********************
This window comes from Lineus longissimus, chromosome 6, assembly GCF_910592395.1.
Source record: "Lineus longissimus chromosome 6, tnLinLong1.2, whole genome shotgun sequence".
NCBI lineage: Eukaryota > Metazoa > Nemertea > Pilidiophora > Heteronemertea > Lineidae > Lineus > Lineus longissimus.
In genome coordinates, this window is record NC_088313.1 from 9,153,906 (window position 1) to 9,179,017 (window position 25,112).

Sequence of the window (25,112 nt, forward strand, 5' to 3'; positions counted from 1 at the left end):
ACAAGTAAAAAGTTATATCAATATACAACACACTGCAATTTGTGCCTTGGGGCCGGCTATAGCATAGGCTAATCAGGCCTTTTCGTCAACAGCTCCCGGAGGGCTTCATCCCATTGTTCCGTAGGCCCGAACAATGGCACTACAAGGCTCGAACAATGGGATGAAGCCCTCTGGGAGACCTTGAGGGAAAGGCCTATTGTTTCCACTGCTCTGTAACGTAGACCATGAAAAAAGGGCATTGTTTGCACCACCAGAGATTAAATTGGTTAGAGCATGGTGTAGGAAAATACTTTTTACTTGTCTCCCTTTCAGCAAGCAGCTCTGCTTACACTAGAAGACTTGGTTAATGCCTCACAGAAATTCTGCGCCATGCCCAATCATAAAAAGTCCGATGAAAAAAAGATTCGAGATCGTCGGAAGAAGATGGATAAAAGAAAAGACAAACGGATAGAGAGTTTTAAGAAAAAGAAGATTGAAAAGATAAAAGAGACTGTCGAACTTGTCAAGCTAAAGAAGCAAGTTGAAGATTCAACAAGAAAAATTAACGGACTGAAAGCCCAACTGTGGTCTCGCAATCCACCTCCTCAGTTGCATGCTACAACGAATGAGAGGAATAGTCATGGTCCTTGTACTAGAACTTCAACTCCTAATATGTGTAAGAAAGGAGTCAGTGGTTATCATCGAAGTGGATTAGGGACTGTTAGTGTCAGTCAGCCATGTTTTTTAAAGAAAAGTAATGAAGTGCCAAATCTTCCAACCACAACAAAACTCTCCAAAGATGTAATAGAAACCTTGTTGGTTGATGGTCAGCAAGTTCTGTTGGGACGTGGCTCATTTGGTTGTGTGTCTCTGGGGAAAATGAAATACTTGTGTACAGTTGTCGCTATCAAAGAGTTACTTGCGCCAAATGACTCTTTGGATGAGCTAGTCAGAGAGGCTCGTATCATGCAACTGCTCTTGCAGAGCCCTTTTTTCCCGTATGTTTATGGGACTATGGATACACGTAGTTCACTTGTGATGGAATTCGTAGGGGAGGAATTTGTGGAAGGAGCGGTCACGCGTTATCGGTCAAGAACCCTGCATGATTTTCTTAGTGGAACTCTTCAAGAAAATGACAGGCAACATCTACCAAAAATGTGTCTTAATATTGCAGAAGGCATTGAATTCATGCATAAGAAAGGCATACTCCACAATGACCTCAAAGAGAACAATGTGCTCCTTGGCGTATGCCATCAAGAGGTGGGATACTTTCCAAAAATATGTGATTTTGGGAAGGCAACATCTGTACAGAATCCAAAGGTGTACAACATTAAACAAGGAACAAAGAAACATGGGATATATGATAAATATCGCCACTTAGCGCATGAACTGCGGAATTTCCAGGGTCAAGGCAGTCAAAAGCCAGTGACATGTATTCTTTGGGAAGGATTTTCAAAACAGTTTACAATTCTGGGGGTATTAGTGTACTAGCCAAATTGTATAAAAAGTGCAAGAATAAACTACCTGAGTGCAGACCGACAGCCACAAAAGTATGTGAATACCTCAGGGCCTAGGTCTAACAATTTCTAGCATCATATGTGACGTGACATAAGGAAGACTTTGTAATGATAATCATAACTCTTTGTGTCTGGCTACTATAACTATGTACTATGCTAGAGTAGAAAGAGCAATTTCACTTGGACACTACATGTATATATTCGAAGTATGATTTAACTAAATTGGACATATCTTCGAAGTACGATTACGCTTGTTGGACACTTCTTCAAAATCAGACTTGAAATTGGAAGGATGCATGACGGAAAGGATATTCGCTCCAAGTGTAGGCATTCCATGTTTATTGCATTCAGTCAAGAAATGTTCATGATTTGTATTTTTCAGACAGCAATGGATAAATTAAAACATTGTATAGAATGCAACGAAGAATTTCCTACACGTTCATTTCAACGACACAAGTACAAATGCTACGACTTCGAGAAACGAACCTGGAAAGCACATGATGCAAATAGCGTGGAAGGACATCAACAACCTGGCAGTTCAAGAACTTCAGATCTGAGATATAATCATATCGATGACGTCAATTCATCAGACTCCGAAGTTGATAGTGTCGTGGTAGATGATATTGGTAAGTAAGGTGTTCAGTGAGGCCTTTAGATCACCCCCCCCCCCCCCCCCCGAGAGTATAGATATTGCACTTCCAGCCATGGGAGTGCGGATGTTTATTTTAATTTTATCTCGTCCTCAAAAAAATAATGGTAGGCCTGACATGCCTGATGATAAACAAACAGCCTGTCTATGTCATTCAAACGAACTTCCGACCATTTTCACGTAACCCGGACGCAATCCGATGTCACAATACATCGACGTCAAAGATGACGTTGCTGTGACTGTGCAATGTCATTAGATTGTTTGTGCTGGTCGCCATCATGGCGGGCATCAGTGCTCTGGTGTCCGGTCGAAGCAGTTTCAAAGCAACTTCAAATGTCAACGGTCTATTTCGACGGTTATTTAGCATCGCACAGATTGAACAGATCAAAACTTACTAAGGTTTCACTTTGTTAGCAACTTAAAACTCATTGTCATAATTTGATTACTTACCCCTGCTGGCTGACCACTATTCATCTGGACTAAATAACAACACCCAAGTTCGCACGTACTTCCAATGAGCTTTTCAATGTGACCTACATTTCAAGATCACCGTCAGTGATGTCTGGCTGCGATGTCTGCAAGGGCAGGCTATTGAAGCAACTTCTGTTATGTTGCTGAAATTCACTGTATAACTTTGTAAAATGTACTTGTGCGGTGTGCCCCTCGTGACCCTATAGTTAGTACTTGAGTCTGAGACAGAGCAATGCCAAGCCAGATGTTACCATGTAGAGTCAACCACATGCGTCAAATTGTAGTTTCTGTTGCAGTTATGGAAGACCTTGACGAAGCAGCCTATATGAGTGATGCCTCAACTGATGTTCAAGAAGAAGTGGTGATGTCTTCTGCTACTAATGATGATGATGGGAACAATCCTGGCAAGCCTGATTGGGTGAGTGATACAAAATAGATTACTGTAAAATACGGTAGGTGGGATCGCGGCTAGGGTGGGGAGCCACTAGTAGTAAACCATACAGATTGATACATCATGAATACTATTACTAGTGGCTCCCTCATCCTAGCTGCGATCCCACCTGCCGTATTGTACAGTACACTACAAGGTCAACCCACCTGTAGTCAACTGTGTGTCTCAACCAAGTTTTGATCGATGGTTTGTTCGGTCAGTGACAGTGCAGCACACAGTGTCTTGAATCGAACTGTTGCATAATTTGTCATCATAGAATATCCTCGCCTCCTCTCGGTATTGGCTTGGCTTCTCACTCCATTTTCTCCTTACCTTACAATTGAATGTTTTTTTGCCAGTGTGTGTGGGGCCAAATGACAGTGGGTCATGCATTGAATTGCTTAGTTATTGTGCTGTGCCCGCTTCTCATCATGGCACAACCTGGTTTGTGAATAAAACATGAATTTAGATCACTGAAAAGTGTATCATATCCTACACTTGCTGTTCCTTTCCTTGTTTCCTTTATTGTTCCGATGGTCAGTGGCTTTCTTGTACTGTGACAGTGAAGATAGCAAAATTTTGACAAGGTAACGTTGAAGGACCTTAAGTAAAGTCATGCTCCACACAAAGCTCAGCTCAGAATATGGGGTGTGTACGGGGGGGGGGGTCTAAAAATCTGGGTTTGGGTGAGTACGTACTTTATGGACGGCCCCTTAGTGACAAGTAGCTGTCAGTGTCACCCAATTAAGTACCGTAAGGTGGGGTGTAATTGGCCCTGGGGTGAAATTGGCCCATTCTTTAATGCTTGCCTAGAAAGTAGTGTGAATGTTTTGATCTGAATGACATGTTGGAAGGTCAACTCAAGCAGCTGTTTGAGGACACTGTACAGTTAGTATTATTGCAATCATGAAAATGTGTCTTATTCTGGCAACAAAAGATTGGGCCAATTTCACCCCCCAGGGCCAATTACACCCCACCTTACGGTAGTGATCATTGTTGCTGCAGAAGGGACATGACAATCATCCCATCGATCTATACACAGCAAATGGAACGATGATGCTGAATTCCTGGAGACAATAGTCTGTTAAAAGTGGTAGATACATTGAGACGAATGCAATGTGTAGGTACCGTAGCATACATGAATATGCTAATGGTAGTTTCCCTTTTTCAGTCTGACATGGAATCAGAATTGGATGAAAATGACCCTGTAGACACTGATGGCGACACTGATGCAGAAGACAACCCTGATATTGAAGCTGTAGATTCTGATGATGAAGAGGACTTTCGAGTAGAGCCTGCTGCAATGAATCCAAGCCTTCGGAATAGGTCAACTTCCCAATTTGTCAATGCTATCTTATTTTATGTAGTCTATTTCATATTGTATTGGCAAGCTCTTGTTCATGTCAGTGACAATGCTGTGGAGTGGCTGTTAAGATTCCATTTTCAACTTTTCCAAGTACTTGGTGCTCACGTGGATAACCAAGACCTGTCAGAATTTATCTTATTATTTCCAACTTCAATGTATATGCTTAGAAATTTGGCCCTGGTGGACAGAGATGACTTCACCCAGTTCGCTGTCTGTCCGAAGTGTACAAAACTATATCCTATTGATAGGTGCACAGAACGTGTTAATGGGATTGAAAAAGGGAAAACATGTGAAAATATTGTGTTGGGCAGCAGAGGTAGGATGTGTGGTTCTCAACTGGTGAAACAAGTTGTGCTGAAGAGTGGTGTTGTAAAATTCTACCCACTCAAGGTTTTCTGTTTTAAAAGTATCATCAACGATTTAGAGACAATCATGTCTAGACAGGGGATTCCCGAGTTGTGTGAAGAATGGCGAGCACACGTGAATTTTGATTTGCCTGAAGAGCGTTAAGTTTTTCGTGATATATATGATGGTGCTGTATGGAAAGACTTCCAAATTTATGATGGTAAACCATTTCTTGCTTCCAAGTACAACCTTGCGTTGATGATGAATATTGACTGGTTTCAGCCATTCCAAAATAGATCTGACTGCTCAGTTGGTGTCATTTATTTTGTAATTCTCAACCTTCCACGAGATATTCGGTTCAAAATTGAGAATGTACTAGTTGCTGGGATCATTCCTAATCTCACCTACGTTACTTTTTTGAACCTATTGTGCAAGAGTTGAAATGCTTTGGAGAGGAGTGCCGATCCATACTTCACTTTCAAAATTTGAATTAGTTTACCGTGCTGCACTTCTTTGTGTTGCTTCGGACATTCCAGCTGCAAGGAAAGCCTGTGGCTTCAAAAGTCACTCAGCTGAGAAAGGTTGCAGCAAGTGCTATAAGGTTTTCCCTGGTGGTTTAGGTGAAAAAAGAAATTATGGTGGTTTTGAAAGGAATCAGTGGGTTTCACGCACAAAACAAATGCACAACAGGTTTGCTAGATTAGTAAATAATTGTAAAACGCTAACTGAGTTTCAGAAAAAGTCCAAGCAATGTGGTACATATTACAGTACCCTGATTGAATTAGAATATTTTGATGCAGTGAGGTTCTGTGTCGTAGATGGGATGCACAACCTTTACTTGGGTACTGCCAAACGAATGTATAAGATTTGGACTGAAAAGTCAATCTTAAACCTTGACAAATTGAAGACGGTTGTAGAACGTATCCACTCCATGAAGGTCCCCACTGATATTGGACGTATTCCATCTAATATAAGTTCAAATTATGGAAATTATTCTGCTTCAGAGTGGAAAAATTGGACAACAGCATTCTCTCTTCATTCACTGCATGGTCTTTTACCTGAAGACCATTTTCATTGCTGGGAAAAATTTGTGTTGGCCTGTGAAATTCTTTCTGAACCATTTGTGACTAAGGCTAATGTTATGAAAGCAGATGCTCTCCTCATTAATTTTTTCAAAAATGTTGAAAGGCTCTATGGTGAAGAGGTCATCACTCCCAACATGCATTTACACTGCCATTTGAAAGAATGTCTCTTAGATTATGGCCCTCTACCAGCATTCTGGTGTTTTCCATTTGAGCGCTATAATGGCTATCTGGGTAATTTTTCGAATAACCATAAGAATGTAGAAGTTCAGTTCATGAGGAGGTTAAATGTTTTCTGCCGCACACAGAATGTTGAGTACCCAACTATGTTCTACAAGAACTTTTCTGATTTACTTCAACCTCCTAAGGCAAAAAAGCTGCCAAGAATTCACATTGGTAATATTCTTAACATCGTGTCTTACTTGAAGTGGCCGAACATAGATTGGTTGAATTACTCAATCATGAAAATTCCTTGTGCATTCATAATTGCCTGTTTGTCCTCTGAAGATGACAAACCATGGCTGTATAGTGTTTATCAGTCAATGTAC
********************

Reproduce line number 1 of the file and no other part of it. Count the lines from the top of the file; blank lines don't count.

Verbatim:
This window comes from Lineus longissimus, chromosome 6, assembly GCF_910592395.1.